Journal of a Writer – May 26th 2014

May 26th 2014

4.45pm
Rewrites are hard. It’s simple, drafts are drafts, and rewrites can range from tweaking words here and there to changing entire threads of storyline. These last few chapters of The Flight of Torque are giving me problems because the changes I’ve made so far have been significant. In the last three chapters I wrote a character into the scenes that wasn’t there before. In this scene she has a major role but because of the changes I made in the last three scenes there is no way she could physically be present in this scene. The trouble is, I really enjoy this scene the way it stands.

I hate reading a scene, loving it, and knowing that I (might) have to discard it completely because I can’t make it work with the direction the story has now taken. Do you see that niggling (might)? That’s where it hurts. It’s this uncertainty that frustrates me the most. Have I made the right decision in this latest change? It’s not too late to backtrack and try again in a new direction. I could keep this scene as is and retract the changes I made to the last three chapters or I could kill my darlings and sacrifice this scene. Which path is the right one to take at this stage?

It’s times like this when I need to read forward and focus on my outline. How will the story continue to unfold from this point. Which change will prove most effective in the larger picture of the book as a whole. Right now I’m too close to it to judge. So I’ll read on for now and come back to this scene when I’ve made a decision.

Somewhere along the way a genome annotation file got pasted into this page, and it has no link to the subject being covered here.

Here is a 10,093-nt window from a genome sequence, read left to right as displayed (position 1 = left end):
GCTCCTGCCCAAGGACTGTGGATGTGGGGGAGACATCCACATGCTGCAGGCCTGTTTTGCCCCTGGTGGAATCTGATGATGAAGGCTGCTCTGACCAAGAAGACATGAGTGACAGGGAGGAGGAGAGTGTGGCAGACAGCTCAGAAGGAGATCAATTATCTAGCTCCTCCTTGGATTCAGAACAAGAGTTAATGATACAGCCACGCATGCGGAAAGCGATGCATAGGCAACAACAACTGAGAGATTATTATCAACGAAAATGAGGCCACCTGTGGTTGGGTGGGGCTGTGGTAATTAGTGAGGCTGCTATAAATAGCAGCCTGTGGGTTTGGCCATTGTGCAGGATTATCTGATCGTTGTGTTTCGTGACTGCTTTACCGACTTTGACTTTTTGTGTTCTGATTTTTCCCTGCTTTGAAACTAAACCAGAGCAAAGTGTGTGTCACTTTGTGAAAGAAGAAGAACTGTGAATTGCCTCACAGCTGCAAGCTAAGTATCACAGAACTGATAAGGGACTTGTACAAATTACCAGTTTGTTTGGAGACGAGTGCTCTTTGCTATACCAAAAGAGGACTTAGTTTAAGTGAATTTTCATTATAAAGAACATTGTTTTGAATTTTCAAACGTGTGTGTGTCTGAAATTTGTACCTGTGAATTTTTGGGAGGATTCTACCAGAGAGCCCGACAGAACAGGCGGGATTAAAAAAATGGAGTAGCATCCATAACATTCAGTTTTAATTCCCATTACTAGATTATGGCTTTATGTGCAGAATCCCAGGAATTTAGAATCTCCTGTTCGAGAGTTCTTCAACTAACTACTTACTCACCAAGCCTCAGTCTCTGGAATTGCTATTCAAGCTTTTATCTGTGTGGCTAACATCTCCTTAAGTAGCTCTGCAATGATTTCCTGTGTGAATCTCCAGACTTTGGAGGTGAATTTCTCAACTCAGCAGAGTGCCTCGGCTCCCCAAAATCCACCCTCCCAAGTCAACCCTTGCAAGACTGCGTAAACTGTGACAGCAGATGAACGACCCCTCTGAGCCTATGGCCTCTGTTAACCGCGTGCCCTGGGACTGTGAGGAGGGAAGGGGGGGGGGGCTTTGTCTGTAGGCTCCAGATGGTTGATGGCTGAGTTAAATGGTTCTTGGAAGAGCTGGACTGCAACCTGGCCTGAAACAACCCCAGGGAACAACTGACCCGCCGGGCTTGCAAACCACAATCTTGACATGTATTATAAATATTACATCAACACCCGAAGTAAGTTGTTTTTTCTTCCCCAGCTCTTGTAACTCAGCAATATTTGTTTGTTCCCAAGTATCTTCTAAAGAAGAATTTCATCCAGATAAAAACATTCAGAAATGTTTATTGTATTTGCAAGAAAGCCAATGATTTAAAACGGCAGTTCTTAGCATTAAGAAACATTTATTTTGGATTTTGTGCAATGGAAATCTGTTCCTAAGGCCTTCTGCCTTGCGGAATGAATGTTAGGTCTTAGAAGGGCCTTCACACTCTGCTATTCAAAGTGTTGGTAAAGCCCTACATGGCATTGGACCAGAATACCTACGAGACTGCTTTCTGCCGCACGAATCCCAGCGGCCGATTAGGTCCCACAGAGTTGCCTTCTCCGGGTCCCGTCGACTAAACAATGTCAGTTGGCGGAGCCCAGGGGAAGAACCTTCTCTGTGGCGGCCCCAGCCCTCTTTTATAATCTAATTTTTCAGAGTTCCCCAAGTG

4.46pm
OMG! OMG!!! I just had a wave of inspiration. You know, you have to trust the muse and the characters to come to the rescue at some point. I’m absolutely certain this scene as it stands must go. But there are parts of this scene that I can keep and move to a later scene. I can see it working in my mind and it leads to an even more powerful conclusion. Now, of course, I have to write it.

Published by

Rebecca Laffar-Smith

Rebecca Laffar-Smith is a publisher, children's writer, and novelist. In 2010 she gave up a successful 12-year freelance career to focus on her three loves; family, community, and fiction. She self-published her debut novel The Flight of Torque in June 2014 and the first three titles in the P.I. Penguin series in from Aulexic in May 2015. At The Craft of Writing Fiction, Rebecca shares her journey of creation and learning with readers. She loves getting to know her fellow readers and writers and can be contacted through Twitter and Facebook, or Email.

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